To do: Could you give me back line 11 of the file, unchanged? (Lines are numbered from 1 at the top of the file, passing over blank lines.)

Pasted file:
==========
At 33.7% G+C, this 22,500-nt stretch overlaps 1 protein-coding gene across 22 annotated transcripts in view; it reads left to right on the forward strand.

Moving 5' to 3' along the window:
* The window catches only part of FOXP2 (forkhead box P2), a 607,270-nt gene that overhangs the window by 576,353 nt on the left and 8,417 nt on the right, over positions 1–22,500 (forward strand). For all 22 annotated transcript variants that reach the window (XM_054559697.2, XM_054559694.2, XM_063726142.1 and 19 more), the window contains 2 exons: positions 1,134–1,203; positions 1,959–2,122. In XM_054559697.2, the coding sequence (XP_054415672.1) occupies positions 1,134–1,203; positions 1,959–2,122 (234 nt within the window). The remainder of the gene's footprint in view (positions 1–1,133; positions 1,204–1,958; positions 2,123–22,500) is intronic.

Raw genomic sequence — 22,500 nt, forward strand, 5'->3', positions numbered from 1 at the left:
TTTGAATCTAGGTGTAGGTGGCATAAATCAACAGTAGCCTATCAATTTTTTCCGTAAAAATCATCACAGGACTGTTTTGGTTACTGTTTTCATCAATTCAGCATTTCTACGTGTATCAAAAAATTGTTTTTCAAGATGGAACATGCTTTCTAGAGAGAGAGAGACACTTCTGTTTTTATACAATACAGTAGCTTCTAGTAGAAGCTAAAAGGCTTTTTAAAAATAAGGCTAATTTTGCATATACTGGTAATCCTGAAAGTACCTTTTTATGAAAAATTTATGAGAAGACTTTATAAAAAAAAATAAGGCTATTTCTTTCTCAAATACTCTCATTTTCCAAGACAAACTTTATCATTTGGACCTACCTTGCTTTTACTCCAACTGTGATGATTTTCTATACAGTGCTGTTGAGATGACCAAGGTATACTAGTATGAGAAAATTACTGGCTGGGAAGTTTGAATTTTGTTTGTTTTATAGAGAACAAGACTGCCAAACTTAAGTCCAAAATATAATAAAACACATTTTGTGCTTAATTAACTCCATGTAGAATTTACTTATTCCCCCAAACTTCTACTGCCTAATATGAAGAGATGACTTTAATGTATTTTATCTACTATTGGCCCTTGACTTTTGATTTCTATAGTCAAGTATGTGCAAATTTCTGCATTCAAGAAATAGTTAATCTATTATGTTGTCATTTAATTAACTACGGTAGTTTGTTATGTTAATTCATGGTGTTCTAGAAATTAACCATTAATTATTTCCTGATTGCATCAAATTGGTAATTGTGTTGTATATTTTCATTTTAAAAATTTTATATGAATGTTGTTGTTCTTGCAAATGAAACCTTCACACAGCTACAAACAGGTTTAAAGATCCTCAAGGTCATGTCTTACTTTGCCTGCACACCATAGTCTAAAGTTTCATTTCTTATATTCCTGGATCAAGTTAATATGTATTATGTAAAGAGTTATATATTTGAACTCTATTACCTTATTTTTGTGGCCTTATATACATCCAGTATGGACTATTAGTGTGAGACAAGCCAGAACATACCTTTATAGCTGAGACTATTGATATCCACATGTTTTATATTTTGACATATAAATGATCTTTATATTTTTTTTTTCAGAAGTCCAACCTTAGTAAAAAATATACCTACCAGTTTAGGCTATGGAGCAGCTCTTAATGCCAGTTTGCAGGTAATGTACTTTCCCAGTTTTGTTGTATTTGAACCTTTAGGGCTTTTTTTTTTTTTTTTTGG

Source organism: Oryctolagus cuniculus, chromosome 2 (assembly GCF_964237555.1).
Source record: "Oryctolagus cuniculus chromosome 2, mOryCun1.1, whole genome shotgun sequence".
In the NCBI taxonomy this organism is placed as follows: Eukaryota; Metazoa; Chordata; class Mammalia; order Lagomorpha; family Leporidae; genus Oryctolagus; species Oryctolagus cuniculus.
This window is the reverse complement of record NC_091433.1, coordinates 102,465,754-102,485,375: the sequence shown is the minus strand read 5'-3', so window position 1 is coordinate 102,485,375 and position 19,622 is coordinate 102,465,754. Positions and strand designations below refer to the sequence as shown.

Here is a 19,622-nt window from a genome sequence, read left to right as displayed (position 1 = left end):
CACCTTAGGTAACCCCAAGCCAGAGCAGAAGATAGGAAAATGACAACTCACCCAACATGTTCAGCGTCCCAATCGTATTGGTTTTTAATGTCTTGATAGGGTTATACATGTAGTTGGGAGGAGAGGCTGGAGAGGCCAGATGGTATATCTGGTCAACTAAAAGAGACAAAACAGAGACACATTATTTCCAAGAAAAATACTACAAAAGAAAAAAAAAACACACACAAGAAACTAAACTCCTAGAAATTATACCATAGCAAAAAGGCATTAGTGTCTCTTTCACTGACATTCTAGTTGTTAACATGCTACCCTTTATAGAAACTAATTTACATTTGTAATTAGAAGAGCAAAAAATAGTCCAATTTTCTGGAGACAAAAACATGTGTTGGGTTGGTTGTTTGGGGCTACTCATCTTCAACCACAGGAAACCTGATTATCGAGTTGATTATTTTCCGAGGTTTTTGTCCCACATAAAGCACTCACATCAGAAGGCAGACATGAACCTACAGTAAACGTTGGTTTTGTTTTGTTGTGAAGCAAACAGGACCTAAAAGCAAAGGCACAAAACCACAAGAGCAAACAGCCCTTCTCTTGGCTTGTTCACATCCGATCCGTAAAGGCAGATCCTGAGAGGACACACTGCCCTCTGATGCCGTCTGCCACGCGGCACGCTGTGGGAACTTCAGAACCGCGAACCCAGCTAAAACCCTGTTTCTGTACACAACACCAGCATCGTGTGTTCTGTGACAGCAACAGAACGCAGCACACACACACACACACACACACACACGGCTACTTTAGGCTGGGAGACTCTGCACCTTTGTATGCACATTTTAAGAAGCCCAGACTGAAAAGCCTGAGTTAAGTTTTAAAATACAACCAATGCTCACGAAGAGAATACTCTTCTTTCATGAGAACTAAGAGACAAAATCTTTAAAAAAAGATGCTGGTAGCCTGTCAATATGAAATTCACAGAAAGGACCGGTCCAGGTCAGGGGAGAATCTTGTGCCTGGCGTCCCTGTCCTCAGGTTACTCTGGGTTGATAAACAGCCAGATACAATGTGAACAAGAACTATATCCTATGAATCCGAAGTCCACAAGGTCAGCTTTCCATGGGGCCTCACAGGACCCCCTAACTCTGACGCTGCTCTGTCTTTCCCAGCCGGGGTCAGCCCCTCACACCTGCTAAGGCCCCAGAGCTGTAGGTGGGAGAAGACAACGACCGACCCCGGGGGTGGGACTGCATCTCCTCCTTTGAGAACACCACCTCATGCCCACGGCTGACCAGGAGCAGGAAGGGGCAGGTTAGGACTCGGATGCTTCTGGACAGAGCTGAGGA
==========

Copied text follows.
CACCTTAGGTAACCCCAAGCCAGAGCAGAAGATAGGAAAATGACAACTCACCCAACATGTTCAGCGTCCCAATCGTATTGGTTTTTAATGTCTTGATAGGGTTATACATGTAGTTGGGAGGAGAGGCTGGAGAGGCCAGATGGTATATCTGGTCAACTAAAAGAGACAAAACAGAGACACATTATTTCCAAGAAAAATACTACAAAAGAAAAAAAAAACACACACAAGAAACTAAACTCCTAGAAATTATACCATAGCAAAAAGGCATTAGTGTCTCTTTCACTGACATTCTAGTTGTTAACATGCTACCCTTTATAGAAACTAATTTACATTTGTAATTAGAAGAGCAAAAAATAGTCCAATTTTCTGGAGACAAAAACATGTGTTGGGTTGGTTGTTTGGGGCTACTCATCTTCAACCACAGGAAACCTGATTATCGAGTTGATTATTTTCCGAGGTTTTTGTCCCACATAAAGCACTCACATCAGAAGGCAGACATGAACCTACAGTAAACGTTGGTTTTGTTTTGTTGTGAAGCAAACAGGACCTAAAAGCAAAGGCACAAAACCACAAGAGCAAACAGCCCTTCTCTTGGCTTGTTCACATCCGATCCGTAAAGGCAGATCCTGAGAGGACACACTGCCCTCTGATGCCGTCTGCCACGCGGCACGCTGTGGGAACTTCAGAACCGCGAACCCAGCTAAAACCCTGTTTCTGTACACAACACCAGCATCGTGTGTTCTGTGACAGCAACAGAACGCAGCACACACACACACACACACACACACACGGCTACTTTAGGCTGGGAGACTCTGCACCTTTGTATGCACATTTTAAGAAGCCCAGACTGAAAAGCCTGAGTTAAGTTTTAAAATACAACCAATGCTCACGAAGAGAATACTCTTCTTTCATGAGAACTAAGAGACAAAATCTTTAAAAAAAGATGCTGGTAGCCTGTCAATATGAAATTCACAGAAAGGACCGGTCCAGGTCAGGGGAGAATCTTGTGCCTGGCGTCCCTGTCCTCAGGTTACTCTGGGTTGATAAACAGCCAGATACAATGTGAACAAGAACTATATCCTATGAATCCGAAGTCCACAAGGTCAGCTTTCCATGGGGCCTCACAGGACCCCCTAACTCTGACGCTGCTCTGTCTTTCCCAGCCGGGGTCAGCCCCTCACACCTGCTAAGGCCCCAGAGCTGTAGGTGGGAGAAGACAACGACCGACCCCGGGGGTGGGACTGCATCTCCTCCTTTGAGAACACCACCTCATGCCCACGGCTGACCAGGAGCAGGAAGGGGCAGGTTAGGACTCGGATGCTTCTGGACAGAGCTGAGGA